Snakes & Blogs
2012-07 ‹ By Month
Earlier this month, Bang! was one of our Featured Games. It’s a game based on secret player identities and team-based objectives: the Sheriff and Deputy players want to defeat the Outlaws; the Outlaws want to defeat the Sheriff; the Renegade wants to help kill the Outlaws, then win a final shoot-out with the Sheriff. Everyone draws from a central deck, but the different roles provide different objectives and different gameplay. Unsurprisingly, with secrecy and antagonism as its major mechanics, Bang! is a game for jerks. This is not meant as criticism – almost all of my favourite games encourage borderline sociopathic behavior. I’m simply struck by the fact that many of our patrons, and the growing gaming community at large, crave this type of game: light on rules, heavy on social interaction and capable of being played with a large party. (Bang! accommodates upwards of seven desperados, eight with any of its popular expansions.)
Here’s the thing: not everyone digs the Western theme; and even for those that do, they won’t want to play the same title ad nauseum. The obvious question is raised: WHAT’S NEXT? Three titles spring to mind.
Shadow Hunters is the most like Bang!, in that it gives players secret identities and team-based objectives: Shadows want to kill Hunters; Hunters want to kill Shadows; Neutrals have varied victory conditions that keep both Shadows and Hunters on their toes. The game becomes a process of differentiating friend from foe and protecting the former while attacking the latter. The Asian horror theme is far removed from the Western frontier so the atmosphere is rather distinct. The game uses a board, but only to indicate the players’s respective health points and to hold the location cards that will be visited throughout the game. It is clerical, but its cosmetic flourish adds something to the atmosphere.
Lost Temple differs significantly from Bang! and Shadow Hunters. The game objective is the same for each player: get through the jungle and be the first to the temple at the end of the path. Decision-making in Lost Temple is dictated by the player’s board placement, and instead of having fixed characters, the players select a new role card each round in order to use its unique ability. The game plays eight people, so the fun is figuring out how to stay one step ahead of your opponents in this mad jungle dash. Lost Temple is structurally simple and straight-forward to teach, making it the most accessible of the games on this list. It’s a great introduction to role selection and ought to get a lot of play at the café (if I have anything to say about it).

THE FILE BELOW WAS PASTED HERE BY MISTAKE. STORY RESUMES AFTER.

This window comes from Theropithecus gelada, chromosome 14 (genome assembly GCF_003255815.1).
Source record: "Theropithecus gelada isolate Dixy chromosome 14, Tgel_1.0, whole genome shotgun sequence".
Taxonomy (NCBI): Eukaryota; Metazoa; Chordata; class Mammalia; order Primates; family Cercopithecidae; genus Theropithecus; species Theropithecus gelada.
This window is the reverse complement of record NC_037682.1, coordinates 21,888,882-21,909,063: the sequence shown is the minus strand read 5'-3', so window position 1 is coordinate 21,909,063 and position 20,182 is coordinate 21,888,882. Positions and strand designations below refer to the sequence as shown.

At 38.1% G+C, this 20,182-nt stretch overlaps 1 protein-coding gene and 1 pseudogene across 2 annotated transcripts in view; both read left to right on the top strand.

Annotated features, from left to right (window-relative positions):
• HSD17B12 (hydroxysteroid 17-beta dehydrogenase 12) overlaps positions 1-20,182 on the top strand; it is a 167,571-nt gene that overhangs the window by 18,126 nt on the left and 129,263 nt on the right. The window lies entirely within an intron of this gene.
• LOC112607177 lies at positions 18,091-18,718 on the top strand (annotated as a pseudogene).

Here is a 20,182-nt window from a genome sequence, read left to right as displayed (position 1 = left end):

Citadels is a modern classic, and is the spiritual predecessor to Lost Temple. The variable player powers are more aggressive and instead of a board, there is a central deck (like Bang!). The cards represent various districts with the objective being to build the best city. Play ends once a player has built their eighth district, and points are awarded for the cost and diversity of districts. Since the varying districts have a range of costs, decision-making in the game is based on gold: specifically its acquisition and the spending thereof. Citadels is a more antagonistic and more mature experience than Lost Temple; patrons who feel comfortable with a little more complexity ought to jump headfirst into the delightful ragefest it will provide.
So very often, seven is actually the unluckiest number for gamers – the breaking point for most games, where the host has to bring out a second title for play or risk pushing Bang! for the umpteenth time. No longer, my friends! Shadow Hunters, Lost Temple and Citadels all play seven people (up to eight, actually!) and provide the secrecy and antagonism so richly craved. They’re light on rules, heavy on social interaction and when your seventh joins the party, they’ll be exactly what you’re looking for.
The charms of Jacques Zeimet’s new memory game, Taiga, are readily apparent as soon as you open the box. The wee wooden tokens, the adorable animal art and the colourful circular tiles; the cute components are very disarming, suggestive of a simple exercise for children. In truth, Taiga provides players of all ages with a challenging game of image and recall.Ten double-sided circular tiles form the board and depicted across the twenty surfaces are four images each of five different woodland creatures. On their turn, a player must find the four images of a particular animal, determined by a drawing from a wonderfully illustrated stack of cards. Every correct flip is rewarded with a wooden token, the fourth and final rewarded with the card itself, worth two tokens. Flip falsely, and you lose a token. Victory goes to the player with the most tokens after the final card is captured - they can consider themselves the sharpest-eyed camper at the table!
While there is a limited amount of animals and tiles, finding the featured fauna is easier said than done. The tiles are constantly being flipped, one turn after another, creating the fanning effect of a round of Three-Card Monte. (“Find the red fox, find the red fox, everybody’s a winnah…”) However, keeping one’s eye on the prize also requires a little deductive logic: on the reverse of an animal’s set of tiles are pictures of the four remaining animals. Therefore, if a player finds a fox by flipping over an owl tile, any other owl tiles can be ruled out as having more foxes. This added mental exercise tempers the game’s rigorous memory-work and creates a better designed and more rewarding push-your-luck mechanic.
The charms of Taiga will undoubtedly bring children and adults alike to the table. It is, however, simple yet strong gameplay designed to test multiple mental faculties that will keep them coming back to this particular forest.